Extinction Rebellion activists protest meeting between MSPs and British Petroleum at Scottish Parliament
Earlier today, activists from the environmental protest group poured fake ‘oil’ outside the Scottish Parliament, in their efforts to condemn a meeting being held between MSPs and British Petroleum (BP).
On Monday, December 1, two activists poured fake, non-toxic oil into the pond outside the Parliament, turning it black, to challenge BP's investment in the Trans Mountain Pipeline project in Canada.
As part of the protest, one activist dressed up as an MSP, while another pretended to be a BP oil executive. The pair lay in a bed on the pavement, outside the main entrance of the parliament, to show their objection at what they described as “the overly cosy relationship between the company and decision-makers”.
At the meeting in question, BP executives are expected to discuss their continued production of oil and gas in Scotland and their plan to reach net zero.
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John, an Extinction Rebellion protester from Edinburgh, said: "Less than a month after COP26, where governments once again put fossil fuel interests over the needs of people and planet, BP are being welcomed into the heart of our parliament to talk about their plans to expand production and their ambition to reach net zero. But ambitions are not binding targets. Until they accept the severity of climate breakdown and set out clear actions to reduce fossil fuel production, everything they say is just greenwashing. BP are not part of the solution, they are part of the problem. The politicans may give them a warm welcome, but we will not”.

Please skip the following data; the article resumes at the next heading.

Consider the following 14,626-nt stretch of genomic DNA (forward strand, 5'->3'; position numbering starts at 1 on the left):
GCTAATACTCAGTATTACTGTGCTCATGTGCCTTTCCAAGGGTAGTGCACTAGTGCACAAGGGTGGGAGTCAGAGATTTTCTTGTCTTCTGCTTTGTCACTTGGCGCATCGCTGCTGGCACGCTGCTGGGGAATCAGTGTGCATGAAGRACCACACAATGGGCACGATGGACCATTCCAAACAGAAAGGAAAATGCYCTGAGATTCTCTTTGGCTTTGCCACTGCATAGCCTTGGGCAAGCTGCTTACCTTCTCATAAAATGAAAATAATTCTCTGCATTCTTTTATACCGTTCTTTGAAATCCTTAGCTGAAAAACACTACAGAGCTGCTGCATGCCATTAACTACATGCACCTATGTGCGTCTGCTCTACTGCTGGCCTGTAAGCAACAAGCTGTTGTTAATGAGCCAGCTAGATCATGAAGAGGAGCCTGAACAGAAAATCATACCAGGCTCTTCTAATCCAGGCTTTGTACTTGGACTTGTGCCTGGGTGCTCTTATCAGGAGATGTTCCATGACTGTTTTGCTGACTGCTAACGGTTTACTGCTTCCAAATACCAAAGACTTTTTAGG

Another demonstrator named Justin said: "It is an insult to the First Nations peoples and to the people of Scotland, for BP to be invited to our Parliament and given a platform to spout the Net Zero by 2050 nonsense, the excuse for not cutting emissions now. Especially when they are involved in a project that blows any chances of meeting 1.5 degrees and that threatens the waters, lands and human rights of First Nations.”"Our elected representatives should be showing solidarity with the people most impacted by fossil fuel companies, not with the climate criminals who continue to value profit over human rights".